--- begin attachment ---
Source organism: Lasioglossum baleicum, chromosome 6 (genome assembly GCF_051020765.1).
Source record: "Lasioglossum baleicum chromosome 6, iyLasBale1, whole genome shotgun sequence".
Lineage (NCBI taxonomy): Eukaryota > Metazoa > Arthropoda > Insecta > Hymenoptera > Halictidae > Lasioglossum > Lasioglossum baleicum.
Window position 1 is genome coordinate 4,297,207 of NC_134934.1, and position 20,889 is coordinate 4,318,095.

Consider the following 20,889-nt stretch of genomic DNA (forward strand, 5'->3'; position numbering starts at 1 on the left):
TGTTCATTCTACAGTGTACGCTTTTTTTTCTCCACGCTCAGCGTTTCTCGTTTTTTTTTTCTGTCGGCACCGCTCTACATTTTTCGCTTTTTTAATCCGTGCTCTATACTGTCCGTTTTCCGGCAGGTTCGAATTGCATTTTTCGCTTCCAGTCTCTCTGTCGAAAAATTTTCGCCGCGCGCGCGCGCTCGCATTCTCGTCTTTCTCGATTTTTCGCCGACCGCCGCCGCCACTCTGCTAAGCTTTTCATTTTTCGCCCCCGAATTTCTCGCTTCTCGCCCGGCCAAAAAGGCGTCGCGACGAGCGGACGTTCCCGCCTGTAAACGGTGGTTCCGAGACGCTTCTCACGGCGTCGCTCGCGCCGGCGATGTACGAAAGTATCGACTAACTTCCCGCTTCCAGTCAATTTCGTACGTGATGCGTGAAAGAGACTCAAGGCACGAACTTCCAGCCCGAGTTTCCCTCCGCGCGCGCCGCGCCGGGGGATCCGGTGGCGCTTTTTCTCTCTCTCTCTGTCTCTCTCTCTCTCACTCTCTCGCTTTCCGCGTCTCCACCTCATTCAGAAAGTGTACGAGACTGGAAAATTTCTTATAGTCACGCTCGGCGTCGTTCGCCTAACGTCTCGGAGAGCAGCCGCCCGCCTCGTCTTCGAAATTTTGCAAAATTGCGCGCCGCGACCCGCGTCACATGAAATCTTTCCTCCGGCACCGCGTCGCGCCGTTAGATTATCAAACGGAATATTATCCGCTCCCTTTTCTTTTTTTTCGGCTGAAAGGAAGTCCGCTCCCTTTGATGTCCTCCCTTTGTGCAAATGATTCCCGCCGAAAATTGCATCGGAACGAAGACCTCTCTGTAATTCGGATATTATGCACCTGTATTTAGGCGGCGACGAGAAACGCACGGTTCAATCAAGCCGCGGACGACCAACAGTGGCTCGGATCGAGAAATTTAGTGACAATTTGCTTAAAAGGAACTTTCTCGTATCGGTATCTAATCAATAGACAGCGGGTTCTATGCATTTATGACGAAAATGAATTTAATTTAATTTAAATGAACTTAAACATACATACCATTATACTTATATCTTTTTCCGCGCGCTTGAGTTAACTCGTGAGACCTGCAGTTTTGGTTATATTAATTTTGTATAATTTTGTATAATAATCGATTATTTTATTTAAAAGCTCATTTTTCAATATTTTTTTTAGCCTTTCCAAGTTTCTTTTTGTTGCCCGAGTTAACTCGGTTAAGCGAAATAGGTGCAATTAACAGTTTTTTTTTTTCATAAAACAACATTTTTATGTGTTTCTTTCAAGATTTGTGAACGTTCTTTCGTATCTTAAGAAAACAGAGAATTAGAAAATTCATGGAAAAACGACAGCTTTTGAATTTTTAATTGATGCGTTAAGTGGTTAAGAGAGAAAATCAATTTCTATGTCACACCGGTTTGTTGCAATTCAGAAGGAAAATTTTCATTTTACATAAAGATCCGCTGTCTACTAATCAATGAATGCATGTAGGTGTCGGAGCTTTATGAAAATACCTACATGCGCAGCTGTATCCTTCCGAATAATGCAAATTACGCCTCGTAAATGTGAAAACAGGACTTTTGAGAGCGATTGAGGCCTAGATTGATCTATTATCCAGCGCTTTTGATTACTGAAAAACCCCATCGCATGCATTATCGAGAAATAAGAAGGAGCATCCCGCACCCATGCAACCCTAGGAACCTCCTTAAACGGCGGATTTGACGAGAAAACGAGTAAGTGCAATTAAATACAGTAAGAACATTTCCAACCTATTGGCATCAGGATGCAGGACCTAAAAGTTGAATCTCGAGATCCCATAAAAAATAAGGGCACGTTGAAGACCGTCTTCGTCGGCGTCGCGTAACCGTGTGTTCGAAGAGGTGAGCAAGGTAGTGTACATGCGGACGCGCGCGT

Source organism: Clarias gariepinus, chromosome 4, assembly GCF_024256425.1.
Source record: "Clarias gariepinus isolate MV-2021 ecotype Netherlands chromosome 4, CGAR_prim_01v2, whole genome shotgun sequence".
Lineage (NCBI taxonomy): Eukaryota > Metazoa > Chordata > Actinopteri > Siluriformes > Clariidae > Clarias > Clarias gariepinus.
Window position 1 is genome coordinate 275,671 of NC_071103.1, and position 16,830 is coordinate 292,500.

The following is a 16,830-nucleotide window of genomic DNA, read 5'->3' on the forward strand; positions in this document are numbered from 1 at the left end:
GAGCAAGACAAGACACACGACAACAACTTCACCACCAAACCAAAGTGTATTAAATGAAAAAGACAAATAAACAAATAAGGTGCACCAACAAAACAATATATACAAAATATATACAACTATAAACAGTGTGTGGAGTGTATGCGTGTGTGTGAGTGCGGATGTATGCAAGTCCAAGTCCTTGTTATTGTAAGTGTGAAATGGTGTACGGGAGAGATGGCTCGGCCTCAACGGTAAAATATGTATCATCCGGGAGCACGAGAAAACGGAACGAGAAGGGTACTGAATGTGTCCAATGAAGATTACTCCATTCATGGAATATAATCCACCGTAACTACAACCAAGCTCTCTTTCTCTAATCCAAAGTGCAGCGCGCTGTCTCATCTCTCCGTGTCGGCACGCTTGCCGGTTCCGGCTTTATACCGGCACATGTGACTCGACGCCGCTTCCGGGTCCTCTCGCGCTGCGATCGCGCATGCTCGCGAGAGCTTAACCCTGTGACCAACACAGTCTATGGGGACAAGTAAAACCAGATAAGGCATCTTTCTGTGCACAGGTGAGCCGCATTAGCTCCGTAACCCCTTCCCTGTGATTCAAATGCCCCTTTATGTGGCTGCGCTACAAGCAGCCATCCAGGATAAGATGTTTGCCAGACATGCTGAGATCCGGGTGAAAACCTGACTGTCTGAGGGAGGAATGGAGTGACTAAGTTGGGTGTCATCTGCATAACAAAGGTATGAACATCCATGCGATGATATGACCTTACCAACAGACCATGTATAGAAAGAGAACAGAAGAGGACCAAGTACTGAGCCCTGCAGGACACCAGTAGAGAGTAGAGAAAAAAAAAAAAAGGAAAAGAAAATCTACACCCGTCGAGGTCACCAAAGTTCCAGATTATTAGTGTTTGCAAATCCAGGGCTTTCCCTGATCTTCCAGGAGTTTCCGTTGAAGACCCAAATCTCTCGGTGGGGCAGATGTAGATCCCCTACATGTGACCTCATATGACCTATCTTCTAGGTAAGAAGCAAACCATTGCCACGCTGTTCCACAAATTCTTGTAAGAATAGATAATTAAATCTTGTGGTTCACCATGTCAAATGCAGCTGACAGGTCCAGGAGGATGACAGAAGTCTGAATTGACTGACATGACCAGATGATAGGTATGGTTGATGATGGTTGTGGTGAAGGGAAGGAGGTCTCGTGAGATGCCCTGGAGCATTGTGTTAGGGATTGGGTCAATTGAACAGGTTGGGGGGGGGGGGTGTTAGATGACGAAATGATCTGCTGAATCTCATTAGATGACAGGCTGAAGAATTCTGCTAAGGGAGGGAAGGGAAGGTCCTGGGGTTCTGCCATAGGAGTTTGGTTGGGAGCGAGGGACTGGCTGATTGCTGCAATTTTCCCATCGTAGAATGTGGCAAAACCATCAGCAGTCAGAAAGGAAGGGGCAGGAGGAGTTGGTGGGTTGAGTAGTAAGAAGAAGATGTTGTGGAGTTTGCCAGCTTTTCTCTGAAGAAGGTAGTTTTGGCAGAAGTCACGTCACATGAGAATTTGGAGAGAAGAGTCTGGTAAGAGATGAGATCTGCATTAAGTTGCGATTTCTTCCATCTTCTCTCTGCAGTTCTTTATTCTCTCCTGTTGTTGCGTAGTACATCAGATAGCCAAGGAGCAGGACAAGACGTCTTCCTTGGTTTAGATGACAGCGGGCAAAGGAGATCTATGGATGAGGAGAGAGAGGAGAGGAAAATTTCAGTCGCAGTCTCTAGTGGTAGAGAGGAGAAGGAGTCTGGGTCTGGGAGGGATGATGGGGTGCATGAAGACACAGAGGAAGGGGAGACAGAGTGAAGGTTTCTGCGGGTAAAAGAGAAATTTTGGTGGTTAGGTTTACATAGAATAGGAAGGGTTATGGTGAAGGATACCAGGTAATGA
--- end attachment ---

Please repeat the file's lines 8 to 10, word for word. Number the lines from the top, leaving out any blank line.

Source record: "Clarias gariepinus isolate MV-2021 ecotype Netherlands chromosome 4, CGAR_prim_01v2, whole genome shotgun sequence".
Lineage (NCBI taxonomy): Eukaryota > Metazoa > Chordata > Actinopteri > Siluriformes > Clariidae > Clarias > Clarias gariepinus.
Window position 1 is genome coordinate 275,671 of NC_071103.1, and position 16,830 is coordinate 292,500.